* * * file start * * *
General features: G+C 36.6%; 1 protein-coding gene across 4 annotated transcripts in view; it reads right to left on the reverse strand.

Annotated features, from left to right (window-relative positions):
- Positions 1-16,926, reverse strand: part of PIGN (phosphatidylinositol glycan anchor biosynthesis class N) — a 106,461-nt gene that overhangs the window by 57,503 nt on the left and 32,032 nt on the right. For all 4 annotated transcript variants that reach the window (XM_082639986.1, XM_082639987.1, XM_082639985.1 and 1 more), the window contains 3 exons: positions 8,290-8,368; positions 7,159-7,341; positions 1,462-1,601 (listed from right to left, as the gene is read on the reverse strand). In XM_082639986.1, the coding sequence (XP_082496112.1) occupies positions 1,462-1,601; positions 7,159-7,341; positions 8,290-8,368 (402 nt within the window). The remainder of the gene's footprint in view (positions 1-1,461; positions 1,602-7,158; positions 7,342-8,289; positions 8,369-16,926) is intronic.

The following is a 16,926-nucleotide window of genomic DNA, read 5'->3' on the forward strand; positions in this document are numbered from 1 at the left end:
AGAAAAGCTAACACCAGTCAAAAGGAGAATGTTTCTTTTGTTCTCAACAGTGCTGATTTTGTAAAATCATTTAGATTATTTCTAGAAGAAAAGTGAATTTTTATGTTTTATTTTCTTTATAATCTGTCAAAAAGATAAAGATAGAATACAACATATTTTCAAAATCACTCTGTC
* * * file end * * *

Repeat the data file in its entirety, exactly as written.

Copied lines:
General features: G+C 36.6%; 1 protein-coding gene across 4 annotated transcripts in view; it reads right to left on the reverse strand.

Annotated features, from left to right (window-relative positions):
- Positions 1-16,926, reverse strand: part of PIGN (phosphatidylinositol glycan anchor biosynthesis class N) — a 106,461-nt gene that overhangs the window by 57,503 nt on the left and 32,032 nt on the right. For all 4 annotated transcript variants that reach the window (XM_082639986.1, XM_082639987.1, XM_082639985.1 and 1 more), the window contains 3 exons: positions 8,290-8,368; positions 7,159-7,341; positions 1,462-1,601 (listed from right to left, as the gene is read on the reverse strand). In XM_082639986.1, the coding sequence (XP_082496112.1) occupies positions 1,462-1,601; positions 7,159-7,341; positions 8,290-8,368 (402 nt within the window). The remainder of the gene's footprint in view (positions 1-1,461; positions 1,602-7,158; positions 7,342-8,289; positions 8,369-16,926) is intronic.

The following is a 16,926-nucleotide window of genomic DNA, read 5'->3' on the forward strand; positions in this document are numbered from 1 at the left end:
AGAAAAGCTAACACCAGTCAAAAGGAGAATGTTTCTTTTGTTCTCAACAGTGCTGATTTTGTAAAATCATTTAGATTATTTCTAGAAGAAAAGTGAATTTTTATGTTTTATTTTCTTTATAATCTGTCAAAAAGATAAAGATAGAATACAACATATTTTCAAAATCACTCTGTC